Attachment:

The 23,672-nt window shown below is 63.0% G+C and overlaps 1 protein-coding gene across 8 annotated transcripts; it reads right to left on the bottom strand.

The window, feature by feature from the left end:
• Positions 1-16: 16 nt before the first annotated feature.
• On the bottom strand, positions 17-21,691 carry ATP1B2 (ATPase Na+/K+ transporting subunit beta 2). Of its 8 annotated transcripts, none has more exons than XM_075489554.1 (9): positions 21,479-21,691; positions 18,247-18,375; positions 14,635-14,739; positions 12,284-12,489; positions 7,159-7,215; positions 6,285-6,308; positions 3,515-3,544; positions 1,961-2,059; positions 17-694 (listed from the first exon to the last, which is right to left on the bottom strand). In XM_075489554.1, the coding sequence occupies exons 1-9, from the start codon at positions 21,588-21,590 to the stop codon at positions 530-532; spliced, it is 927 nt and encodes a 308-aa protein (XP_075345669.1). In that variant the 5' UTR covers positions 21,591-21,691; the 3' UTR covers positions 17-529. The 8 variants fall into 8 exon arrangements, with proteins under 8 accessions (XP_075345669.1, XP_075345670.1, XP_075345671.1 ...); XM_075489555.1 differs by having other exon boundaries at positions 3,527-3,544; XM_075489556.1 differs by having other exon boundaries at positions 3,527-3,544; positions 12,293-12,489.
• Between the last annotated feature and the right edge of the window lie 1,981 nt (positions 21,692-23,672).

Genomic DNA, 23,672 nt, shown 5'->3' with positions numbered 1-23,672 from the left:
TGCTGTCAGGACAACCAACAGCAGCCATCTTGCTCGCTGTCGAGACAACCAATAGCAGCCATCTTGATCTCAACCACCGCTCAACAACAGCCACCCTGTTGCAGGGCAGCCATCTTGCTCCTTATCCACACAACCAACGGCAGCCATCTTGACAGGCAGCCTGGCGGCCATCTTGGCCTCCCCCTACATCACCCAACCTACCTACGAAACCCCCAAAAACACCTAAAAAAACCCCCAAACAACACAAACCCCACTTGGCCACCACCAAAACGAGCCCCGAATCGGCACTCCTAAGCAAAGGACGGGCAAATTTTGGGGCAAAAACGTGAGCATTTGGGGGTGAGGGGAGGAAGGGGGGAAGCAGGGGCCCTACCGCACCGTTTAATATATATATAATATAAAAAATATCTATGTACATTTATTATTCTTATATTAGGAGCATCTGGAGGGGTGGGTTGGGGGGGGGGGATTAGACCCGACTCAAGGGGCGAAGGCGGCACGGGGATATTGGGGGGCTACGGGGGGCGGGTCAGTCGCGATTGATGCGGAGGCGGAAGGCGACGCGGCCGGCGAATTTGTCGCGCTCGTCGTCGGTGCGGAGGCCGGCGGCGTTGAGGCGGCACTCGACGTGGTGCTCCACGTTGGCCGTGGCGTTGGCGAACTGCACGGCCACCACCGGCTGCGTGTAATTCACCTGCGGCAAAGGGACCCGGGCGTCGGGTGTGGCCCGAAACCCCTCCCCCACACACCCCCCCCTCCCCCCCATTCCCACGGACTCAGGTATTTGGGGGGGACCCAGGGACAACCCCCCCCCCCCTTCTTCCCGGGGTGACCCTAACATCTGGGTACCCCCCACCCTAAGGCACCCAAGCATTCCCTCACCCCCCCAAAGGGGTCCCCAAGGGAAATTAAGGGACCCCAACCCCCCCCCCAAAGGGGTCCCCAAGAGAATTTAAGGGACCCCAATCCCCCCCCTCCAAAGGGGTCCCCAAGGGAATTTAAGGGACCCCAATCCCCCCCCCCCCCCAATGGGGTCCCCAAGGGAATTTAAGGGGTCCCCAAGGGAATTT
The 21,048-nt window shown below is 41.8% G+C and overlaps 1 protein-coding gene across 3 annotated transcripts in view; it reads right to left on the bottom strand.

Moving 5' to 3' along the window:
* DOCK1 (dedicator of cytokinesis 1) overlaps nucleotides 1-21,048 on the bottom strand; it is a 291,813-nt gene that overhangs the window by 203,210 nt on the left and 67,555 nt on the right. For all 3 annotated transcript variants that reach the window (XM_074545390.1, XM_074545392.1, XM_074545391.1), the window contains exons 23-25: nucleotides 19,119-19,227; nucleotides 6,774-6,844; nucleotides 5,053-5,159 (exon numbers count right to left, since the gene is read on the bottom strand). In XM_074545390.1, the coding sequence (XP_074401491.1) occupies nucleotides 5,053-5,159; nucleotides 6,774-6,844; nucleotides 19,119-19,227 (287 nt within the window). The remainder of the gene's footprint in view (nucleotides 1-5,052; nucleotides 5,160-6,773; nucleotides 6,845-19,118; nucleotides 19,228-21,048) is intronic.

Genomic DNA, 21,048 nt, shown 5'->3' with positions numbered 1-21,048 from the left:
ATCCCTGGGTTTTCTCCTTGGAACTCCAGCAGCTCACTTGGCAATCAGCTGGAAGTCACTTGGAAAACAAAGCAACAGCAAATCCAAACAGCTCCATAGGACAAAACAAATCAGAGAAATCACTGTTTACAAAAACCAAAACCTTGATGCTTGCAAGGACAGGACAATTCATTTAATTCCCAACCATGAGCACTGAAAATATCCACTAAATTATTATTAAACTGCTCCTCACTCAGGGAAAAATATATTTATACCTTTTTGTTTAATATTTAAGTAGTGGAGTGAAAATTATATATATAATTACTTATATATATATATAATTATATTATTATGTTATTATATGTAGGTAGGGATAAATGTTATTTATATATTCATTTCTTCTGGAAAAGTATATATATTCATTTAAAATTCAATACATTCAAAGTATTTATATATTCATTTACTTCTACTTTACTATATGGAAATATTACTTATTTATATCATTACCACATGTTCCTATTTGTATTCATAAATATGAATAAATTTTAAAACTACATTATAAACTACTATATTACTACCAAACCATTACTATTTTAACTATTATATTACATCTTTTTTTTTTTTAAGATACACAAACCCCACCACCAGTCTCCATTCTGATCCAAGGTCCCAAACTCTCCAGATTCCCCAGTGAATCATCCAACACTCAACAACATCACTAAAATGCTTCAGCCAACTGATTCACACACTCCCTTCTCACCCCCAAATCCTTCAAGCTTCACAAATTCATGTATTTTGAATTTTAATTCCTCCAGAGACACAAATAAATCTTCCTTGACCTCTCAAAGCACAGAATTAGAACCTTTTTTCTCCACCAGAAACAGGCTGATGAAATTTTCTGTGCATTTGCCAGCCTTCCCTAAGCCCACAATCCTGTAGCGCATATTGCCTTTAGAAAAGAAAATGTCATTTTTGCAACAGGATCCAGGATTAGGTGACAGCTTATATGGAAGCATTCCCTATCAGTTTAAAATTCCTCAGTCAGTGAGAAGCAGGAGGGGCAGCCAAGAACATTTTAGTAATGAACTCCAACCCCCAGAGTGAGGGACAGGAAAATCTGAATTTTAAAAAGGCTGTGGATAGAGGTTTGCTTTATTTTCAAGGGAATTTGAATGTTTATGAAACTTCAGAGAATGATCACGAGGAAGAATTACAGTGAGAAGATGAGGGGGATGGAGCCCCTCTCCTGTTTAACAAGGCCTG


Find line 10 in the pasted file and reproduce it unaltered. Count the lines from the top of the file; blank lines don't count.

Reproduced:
* DOCK1 (dedicator of cytokinesis 1) overlaps nucleotides 1-21,048 on the bottom strand; it is a 291,813-nt gene that overhangs the window by 203,210 nt on the left and 67,555 nt on the right. For all 3 annotated transcript variants that reach the window (XM_074545390.1, XM_074545392.1, XM_074545391.1), the window contains exons 23-25: nucleotides 19,119-19,227; nucleotides 6,774-6,844; nucleotides 5,053-5,159 (exon numbers count right to left, since the gene is read on the bottom strand). In XM_074545390.1, the coding sequence (XP_074401491.1) occupies nucleotides 5,053-5,159; nucleotides 6,774-6,844; nucleotides 19,119-19,227 (287 nt within the window). The remainder of the gene's footprint in view (nucleotides 1-5,052; nucleotides 5,160-6,773; nucleotides 6,845-19,118; nucleotides 19,228-21,048) is intronic.